By the time it was over, four people were killed, more than 150 were injured and the Lebanese army had imposed a curfew on Beirut for the first time since 1996. Rumors circulated wildly, evoking memories of the civil war. The most disturbing news was broadcast on Lebanese television stations shortly before the curfew: Armed vigilantes had set up a checkpoint on the highway linking south Lebanon to Beirut. They were asking people for their identity cards.
The image of gunmen stopping civilians at checkpoints to sort–and often murder–them on the basis of religion is perhaps the most enduring symbol of Lebanon’s fifteen-year civil war. One of the war’s earliest massacres took place in December 1975, during the so-called “Black Saturday,” when gunmen from the right-wing Christian Phalange militia set up checkpoints throughout Beirut and killed dozens of Muslims. That a checkpoint was erected within the short hours of violence on January 25 illustrates how close Lebanon might be to the brink of another civil war.
We’re all about to get some Dick Down Under. US Vice-President Dick Cheney is coming to town. He’s a man of mystery. He’s a “most happy fella.” And perhaps most importantly, he’s liked by the Decider.
Wait a few years, and people like Cheney will have to be very careful where they travel. Warrants for his arrest will be common. For what? Advocating torture, invading countries for no legal reason and lying to Congress.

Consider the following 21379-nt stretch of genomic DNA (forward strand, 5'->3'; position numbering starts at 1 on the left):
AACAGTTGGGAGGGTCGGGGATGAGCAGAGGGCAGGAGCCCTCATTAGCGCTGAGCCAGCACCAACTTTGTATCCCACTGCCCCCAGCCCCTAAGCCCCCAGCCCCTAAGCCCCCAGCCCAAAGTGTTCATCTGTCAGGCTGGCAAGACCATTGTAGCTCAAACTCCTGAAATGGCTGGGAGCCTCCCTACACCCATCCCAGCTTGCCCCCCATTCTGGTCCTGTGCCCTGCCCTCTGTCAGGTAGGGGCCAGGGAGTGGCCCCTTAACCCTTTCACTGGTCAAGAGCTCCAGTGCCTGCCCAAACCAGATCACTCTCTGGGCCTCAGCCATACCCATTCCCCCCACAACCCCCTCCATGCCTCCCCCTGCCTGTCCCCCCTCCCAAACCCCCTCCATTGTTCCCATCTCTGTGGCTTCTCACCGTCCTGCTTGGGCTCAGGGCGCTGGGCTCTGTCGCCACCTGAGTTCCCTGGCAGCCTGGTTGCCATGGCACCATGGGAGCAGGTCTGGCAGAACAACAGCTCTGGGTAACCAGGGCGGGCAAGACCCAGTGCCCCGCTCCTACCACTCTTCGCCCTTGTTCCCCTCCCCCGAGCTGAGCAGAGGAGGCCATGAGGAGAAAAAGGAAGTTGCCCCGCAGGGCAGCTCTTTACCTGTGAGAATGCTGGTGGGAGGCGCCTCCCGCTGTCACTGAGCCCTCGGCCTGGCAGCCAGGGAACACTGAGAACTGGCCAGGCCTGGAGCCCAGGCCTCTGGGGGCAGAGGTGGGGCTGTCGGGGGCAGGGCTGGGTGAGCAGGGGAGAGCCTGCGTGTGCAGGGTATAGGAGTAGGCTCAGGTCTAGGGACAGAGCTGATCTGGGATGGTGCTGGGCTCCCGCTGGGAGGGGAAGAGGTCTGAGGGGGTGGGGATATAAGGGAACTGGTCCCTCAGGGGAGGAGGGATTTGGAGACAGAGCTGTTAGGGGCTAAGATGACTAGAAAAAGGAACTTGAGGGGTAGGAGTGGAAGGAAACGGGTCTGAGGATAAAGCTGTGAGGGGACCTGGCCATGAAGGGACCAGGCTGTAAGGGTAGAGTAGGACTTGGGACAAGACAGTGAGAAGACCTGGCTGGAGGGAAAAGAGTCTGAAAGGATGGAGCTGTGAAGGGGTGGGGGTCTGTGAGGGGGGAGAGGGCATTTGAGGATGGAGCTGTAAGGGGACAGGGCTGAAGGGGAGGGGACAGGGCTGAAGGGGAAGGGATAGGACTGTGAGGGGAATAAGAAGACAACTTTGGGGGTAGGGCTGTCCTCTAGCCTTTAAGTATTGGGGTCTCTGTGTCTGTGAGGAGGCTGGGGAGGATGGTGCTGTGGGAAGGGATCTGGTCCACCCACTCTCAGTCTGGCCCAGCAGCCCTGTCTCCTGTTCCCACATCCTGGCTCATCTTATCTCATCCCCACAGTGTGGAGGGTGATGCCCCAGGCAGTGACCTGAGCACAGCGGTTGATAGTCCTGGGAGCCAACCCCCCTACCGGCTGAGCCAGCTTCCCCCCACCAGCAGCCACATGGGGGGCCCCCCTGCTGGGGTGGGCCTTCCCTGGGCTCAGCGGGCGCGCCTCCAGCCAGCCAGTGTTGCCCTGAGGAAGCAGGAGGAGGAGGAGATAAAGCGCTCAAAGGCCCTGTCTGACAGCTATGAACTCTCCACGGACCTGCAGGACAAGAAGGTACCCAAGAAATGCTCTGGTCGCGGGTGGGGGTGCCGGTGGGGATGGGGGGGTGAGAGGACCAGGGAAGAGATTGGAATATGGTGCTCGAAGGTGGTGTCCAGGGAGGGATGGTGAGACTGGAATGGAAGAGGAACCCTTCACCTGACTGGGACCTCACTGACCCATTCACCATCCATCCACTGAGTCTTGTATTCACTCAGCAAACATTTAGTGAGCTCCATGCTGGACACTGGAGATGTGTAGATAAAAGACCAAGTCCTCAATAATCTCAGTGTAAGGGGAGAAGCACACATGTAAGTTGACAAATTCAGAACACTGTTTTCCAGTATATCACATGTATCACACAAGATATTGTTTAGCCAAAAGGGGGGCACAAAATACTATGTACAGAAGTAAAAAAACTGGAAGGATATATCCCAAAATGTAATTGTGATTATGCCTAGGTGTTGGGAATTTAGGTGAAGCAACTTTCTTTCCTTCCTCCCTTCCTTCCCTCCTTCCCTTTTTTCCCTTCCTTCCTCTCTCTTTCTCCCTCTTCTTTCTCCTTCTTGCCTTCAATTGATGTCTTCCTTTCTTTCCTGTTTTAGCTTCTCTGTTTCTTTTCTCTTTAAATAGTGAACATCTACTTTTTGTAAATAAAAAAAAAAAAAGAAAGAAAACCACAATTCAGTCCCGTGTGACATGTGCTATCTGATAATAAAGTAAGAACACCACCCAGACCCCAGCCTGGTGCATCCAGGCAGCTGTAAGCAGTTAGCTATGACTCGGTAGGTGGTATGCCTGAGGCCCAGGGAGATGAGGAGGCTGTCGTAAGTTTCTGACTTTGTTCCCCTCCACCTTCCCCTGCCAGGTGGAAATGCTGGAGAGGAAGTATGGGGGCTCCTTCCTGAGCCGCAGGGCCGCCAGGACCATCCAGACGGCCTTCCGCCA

Perhaps this time we’ll simply have to make-do with a citizen’s arrest. Of course, the Howard government (and Murdoch press) will welcome Dick with open arms. After all, he is the architect of this.
While ignored in the West, the Palestinians in Israel are starting to gain a stronger voice and demand equal rights. Zionism has much to fear.
But long-term peace can only be achieved through mutual understanding. An Israeli/Palestinian comedy night in East Jerusalem last week showed what is truly possible.
The evil begins in Gaza. The statistics are familiar: a crowded and besieged strip of land, largely cut off from the world, with an impoverished population lacking any economic future, political horizon and social infrastructure. The Palestinians have not succeeded in creating a government of law and order in Gaza, with an economic foundation.
But Israeli governments are also to blame for what is happening in Gaza. The Israeli closure of the Gaza Strip began about 17 years ago, in the wake of vigilante knifings and the first Gulf War. In the Oslo Accords Israel promised to maintain territorial contiguity between Gaza and the West Bank. There were several attempts to create such contiguity, but they were not implemented. On the Israeli side this was a blatant violation of the accords. Because of security fears, Israel prevented the regular operation of the airport in Gaza, and piled obstacles in the way of the construction of the seaport. The result: Besieged and impoverished Gaza became an economic, social and political pressure cooker.
The partially open border between the Gaza Strip and Egypt does not help Gaza economically; its only chance is forging some kind of connection to Israel. A regular connection between Gaza and the West Bank is, in effect, the only way of restraining the power and influence of Hamas, which is strong in Gaza and weak in the West Bank. The more Gaza has become disconnected from the West Bank, the more the Hamas regime has become entrenched there.
Former UN weapon’s inspector, writer and dissident Scott Ritter talks about the wars in Iraq and (potential) conflict against Iran (which incidentally, even a senior Israeli source believes can be solved through diplomatic, not military, means.)
One reason behind the Bush administration’s plans to change the Middle East? Curbing the growth of Iran and China.